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SF Cliffs, Carnival Rides, Digital Pub, “Gorgeous” Show

A few weeks ago my wife and I took two of our grandchildren to the Legion of Honor museum in SF, and then the four of us walked south along the clifftops towards Land’s End, and we sat for awhile on a wall looking out at the sea. The big sky. The future. A lady named Chloe, sitting on a bench behind us, took a photo of us and emailed it to me. She’d somehow attached her iPhone to her heavy-duty SLR camera. Wonderful shot.

Sylvia’s niece came to visit and we took her and her family out to the Boardwalk at Santa Cruz. (This isn’t the family in the photo.) I love going to the Boardwalk. It’s a park where you pay as you go, paying for each ride separately. So you don’t have to commit to a full day of pukeful chaos.

The only thing I rode was the Big Dipper roller coaster. When we hit the bottom after the first big down-swoop, about half the vertebrae in my lower back and in my neck made little pops. For lack of any other reasonable option, I decided this was good for me. Like a trip to a chiropractor…not that I ever go. I felt loose and wiggly. Glad to have survived yet another “my last ride ever on the Big Dipper.”

There is no ride more terrifying to me than a chair swing ride. For reasons unclear to me, I think of them as being “Swiss Swing” ride, but I don’t think anyone else uses this phrase.

I think I first got really really scared of them when Sylvia and I rode one at a small town Upstate New York carnival in, like, 1976, and the chains were totally puny, like chains you’d have on a swing in your backyard, and we were sure one of them would break. To make I worse, we were swinging out over a crushed, blood-stained “death-car” that the cops had carted to the carnival site to frighten potentially reckless teen drivers.

Look, Ma, no head!

Last week I was in SF for digi.lit, which is LitQuake’s conference about how to succeed in digital publishing. The talks (including mine) weren’t super interesting, although I did pick up a few tips, and I met some nice people. One suggested tactic that I might try, at some point, will be to pay to be part of a mass ad emailing by an outfit called BookBub. Publicity being the biggest prob for self publishers.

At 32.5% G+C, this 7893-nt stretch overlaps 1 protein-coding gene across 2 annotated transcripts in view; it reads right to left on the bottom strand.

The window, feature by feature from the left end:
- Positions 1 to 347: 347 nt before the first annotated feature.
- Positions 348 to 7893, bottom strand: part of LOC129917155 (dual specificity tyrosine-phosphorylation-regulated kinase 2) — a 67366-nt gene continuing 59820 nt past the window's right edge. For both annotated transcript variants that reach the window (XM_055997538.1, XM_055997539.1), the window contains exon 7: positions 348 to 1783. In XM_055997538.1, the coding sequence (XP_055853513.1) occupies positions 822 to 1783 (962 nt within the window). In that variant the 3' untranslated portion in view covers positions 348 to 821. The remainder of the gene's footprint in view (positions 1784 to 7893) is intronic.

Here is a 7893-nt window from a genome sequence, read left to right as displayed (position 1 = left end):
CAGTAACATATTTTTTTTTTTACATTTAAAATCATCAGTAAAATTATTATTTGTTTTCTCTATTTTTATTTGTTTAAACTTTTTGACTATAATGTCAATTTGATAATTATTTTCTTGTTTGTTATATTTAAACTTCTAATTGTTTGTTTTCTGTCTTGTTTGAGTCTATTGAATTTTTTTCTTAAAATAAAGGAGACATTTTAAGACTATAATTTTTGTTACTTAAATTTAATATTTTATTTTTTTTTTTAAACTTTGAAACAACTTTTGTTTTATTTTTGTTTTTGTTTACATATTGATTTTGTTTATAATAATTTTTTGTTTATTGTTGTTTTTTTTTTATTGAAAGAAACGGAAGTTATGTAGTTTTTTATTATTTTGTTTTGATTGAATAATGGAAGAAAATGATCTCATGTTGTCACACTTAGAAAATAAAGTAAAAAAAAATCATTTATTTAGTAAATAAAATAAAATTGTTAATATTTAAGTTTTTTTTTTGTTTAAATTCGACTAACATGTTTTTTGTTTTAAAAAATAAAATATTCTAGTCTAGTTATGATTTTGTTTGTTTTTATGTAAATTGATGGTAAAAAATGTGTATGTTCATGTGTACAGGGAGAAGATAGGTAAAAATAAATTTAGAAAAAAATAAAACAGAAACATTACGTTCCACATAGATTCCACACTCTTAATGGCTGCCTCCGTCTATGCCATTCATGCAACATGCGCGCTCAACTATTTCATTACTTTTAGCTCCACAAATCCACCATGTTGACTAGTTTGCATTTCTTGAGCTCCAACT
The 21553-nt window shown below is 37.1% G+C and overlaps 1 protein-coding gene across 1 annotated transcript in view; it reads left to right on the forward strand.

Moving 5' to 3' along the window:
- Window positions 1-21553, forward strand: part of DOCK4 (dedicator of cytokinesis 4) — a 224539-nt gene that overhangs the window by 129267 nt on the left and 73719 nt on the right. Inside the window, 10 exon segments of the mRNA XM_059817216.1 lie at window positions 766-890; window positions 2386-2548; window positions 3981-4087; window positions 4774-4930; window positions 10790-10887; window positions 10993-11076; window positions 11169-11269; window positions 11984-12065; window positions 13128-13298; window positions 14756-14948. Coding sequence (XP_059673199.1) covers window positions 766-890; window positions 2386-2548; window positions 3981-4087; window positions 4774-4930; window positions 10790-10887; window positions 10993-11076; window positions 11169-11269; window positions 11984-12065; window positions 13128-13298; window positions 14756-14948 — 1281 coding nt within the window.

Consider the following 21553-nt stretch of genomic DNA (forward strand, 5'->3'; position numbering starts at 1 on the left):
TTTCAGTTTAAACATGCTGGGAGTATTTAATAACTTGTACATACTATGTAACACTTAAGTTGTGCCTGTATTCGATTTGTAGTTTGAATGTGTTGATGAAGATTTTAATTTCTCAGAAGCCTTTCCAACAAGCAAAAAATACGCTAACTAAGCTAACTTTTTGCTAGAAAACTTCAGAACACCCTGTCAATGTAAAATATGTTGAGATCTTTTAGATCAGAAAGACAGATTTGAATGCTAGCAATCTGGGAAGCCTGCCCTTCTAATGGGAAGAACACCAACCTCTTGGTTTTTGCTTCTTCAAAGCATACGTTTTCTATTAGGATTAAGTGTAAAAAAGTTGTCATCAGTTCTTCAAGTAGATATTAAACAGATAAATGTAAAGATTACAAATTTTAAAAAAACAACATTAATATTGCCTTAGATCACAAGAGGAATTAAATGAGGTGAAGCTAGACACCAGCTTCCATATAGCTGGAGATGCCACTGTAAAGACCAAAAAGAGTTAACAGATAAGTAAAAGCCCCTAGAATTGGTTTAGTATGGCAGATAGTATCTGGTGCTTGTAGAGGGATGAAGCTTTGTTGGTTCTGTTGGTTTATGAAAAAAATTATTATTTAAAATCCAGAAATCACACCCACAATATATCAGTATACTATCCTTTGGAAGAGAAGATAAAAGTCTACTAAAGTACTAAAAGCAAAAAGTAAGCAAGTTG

My new books, I feel I should mention yet again, are my Beat memoir/novel All the Visions and my SF Transreal Trilogy: Secret of Life, White Light, and Saucer Wisdom.

Skipping some of digi.lit talks, I went to the nearby Museum of Asian Art, where they have a really interesting show called Gorgeous. They’ve paired pieces from their collection with pieces from the temporarily-closed SF MOMA. I’ve always liked the big Koons sculpture of Michael. Koons really is a Warhol for our age. He employs, like, 120 people to fabricate his works, truly a factory process.

The Tibetan Buddhists have a wonderfully gory notion of art that makes you think about the end of the road. Dangling eyeballs, skull brimming with blood’n’brain, what more do you want?

Speaking of fabricating off-kilter works of art, I’m working (slowly) with Bruce Sterling on a new story.

Love the word “howdah.” It means the seating cabin that you set on top of a royal elephant. This was in that Glamour show as well.

The final room of the show is a really strong jolt, quite wonderful. In back, a dimly lit Rothko, in the front, a wonderfully crafted bronze sculpture of a Buddha of some kind. I opened up my head inside this room, forgetting myself or, rather, watching the pieces of myself float by. Best art-rush I’ve had in a long time.

Oh, one more painting I saw this month, this one at the Legion of honor. It’s a smoothly painted and equivocal rendering of Thalia, the muse of comedy. Given a choice (not that you always are), I’ll always choose comedy over tragedy.

One Response to “SF Cliffs, Carnival Rides, Digital Pub, “Gorgeous” Show”

  1. Steve H Says:

    I’m in the middle of reading Stephen King’s JOYLAND, which takes place at an amusement park. Plenty of cool carny talk in it; high rides and low rides and dark rides, awarding plushes to the points, wearing the fur.


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